Azerbaijan: What Is Behind Ilham Aliyev’s Decision to Call Snap Elections?

President Ilham Aliyev

Following President Ilham Aliyev’s request on 5 February, the Central Electoral Commission has rescheduled the presidential election for 11 April instead of 17 October 2018.
In our view, Aliyev’s primary motivation is to further disorient the already fragmented opposition, thus enabling him to secure re-election. The announcement has also caught international monitoring groups by surprise, and they might not be able to send election observers in time, even if they are allowed into Azerbaijan. Notably, moving up presidential elections is not unprecedented in the Caspian region; Kazakh President Nursultan Nazarbayev has done so prior to his re-elections.
Other factors that motivated Aliyev include problems surrounding the release of political prisoner Ilgar Mammadov and fear of an economic downturn by October.
Mammadov is the most prominent leader among the splintered opposition. Imprisoned since 2013 on spurious charges of participating in extremist activities, he heads the Republican Alternative Movement (REAL), the most effective opposition movement remaining in Azerbaijan, comprising many lawyers, young activists and internet-savvy citizens.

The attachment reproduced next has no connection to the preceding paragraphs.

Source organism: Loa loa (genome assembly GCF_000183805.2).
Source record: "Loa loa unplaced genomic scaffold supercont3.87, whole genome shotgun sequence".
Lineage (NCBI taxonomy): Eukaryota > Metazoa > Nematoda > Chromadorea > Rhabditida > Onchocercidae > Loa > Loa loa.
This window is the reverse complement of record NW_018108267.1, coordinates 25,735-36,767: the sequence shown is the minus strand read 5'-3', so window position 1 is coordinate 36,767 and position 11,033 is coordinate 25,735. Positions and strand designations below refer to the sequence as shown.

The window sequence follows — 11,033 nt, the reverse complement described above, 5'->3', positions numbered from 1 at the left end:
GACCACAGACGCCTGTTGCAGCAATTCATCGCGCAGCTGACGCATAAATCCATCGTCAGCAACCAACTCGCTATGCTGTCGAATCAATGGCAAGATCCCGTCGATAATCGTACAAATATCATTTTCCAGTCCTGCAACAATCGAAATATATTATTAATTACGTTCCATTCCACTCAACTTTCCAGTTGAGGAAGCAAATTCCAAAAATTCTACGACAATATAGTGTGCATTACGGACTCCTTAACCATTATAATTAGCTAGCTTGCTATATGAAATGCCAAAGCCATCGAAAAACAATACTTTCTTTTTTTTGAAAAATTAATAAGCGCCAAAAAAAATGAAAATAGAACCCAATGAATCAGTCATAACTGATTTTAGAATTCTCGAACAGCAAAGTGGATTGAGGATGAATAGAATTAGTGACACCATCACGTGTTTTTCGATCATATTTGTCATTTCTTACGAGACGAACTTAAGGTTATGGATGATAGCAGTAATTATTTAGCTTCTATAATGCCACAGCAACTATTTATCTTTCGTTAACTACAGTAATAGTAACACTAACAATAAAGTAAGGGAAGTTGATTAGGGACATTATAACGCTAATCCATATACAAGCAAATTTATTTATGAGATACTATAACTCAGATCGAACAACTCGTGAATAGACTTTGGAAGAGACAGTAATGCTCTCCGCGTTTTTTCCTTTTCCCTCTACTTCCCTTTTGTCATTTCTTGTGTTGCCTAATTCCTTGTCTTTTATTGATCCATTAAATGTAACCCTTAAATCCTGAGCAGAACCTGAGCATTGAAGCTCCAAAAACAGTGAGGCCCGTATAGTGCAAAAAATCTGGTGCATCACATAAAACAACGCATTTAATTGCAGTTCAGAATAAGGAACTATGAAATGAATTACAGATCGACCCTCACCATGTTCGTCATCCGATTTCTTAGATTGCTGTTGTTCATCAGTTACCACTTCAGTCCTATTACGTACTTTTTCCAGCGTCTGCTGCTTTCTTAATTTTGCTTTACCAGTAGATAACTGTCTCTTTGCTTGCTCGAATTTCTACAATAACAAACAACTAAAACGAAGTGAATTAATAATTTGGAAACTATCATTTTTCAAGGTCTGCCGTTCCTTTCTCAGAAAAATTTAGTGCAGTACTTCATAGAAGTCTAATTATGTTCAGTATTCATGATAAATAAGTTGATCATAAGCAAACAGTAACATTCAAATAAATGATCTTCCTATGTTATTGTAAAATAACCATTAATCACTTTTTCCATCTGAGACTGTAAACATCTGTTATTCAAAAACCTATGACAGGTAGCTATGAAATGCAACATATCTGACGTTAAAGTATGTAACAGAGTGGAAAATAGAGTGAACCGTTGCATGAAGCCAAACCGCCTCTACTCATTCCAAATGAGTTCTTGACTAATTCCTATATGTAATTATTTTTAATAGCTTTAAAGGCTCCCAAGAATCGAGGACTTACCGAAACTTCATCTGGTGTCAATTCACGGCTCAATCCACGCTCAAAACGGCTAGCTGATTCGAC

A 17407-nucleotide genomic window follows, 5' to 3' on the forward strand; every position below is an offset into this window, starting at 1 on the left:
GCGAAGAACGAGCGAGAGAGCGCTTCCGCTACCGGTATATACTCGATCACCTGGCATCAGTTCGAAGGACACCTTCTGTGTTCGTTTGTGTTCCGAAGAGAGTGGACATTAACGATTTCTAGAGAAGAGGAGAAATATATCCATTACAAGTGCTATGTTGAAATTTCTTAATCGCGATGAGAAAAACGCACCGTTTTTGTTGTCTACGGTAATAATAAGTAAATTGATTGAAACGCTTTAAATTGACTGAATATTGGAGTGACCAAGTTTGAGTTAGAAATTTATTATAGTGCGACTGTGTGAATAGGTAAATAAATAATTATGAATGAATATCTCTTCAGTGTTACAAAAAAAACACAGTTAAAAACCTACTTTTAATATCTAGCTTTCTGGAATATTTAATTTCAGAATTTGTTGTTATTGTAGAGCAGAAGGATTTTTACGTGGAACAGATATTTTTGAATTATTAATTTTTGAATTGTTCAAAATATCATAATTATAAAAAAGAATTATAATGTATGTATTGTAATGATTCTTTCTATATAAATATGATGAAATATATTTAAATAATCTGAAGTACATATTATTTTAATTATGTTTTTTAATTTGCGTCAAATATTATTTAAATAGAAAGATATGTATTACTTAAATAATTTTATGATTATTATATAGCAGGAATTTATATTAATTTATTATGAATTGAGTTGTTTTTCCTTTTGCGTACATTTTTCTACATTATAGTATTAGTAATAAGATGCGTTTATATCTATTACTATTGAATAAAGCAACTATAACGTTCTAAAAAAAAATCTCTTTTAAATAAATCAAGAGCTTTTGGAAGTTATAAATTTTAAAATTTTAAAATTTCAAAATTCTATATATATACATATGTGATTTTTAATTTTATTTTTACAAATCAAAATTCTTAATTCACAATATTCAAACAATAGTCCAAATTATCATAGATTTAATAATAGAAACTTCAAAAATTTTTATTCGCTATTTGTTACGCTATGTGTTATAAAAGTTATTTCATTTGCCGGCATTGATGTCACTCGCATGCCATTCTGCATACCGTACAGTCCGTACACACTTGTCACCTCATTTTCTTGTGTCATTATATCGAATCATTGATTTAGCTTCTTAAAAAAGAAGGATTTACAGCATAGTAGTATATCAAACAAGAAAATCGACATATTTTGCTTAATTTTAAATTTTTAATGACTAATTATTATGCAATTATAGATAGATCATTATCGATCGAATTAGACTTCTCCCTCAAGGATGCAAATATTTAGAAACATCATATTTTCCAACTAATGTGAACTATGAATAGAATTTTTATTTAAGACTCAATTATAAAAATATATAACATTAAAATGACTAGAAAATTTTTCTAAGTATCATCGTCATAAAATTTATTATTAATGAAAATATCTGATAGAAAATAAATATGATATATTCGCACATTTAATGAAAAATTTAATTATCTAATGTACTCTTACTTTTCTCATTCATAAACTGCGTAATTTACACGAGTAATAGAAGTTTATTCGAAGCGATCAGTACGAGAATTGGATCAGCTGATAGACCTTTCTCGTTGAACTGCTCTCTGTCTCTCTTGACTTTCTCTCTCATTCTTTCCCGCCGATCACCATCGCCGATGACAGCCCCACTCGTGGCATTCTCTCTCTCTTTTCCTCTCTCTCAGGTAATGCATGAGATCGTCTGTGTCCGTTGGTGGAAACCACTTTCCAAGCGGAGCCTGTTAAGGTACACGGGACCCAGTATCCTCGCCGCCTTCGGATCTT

Notably, Baku is facing potential sanctions from the Council of Europe stemming from Mammadov’s imprisonment, which the European Court of Human Rights has ruled unjust. Azerbaijani officials have long refused to release Mammadov, but they appear to be leaning toward doing so this year. Advancing the elections’ timetable and releasing him after the candidate registration deadline would be a convenient way to avoid European sanctions and prevent Mammadov from running for president. While this is an important factor, we still believe that the change of dates is not solely aimed at Mammadov but instead at disorienting all of the Azerbaijani opposition.
Another factor that may explain the change of date is the ruling clan’s concern that an economic shock, such as another currency devaluation, may occur by October. Jamil Hasanli, chairman of the National Council of Democratic Forces (NCDF), an opposition group, shares this view. He stated, “The deterioration of the socio-economic situation in the country contributes to a steady decline in the authority of the power… Against this background, there is a desire to hold formal elections with the help of the controlled electoral commission and to retain power in the hands of the [ruling] family for another seven years.” Nevertheless, we do not think that economic problems are the main justification for calling snap elections. While the state budget remains in a tough situation, the rise in the global oil price over the last few months should have alleviated such fears.